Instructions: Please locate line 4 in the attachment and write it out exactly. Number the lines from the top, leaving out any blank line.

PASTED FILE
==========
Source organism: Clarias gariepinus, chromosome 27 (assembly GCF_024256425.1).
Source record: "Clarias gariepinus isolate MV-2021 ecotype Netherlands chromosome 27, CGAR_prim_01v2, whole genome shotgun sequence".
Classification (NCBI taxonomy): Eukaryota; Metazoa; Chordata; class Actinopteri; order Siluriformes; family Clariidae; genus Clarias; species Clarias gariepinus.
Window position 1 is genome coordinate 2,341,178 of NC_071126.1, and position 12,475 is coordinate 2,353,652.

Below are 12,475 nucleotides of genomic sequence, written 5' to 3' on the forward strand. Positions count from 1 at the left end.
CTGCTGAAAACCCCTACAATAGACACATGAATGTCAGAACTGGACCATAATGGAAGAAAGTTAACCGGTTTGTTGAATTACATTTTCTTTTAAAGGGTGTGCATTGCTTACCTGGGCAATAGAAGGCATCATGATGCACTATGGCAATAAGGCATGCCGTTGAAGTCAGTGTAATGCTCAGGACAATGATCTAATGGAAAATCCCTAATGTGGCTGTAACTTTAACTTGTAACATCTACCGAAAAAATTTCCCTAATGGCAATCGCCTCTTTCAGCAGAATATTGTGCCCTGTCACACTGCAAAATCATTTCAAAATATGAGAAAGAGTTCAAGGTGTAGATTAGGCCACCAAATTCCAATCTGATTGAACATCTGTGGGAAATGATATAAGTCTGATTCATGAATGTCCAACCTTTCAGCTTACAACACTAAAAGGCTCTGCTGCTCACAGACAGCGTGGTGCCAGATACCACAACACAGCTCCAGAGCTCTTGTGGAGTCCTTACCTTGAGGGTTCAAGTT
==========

Window position 1 is genome coordinate 2,341,178 of NC_071126.1, and position 12,475 is coordinate 2,353,652.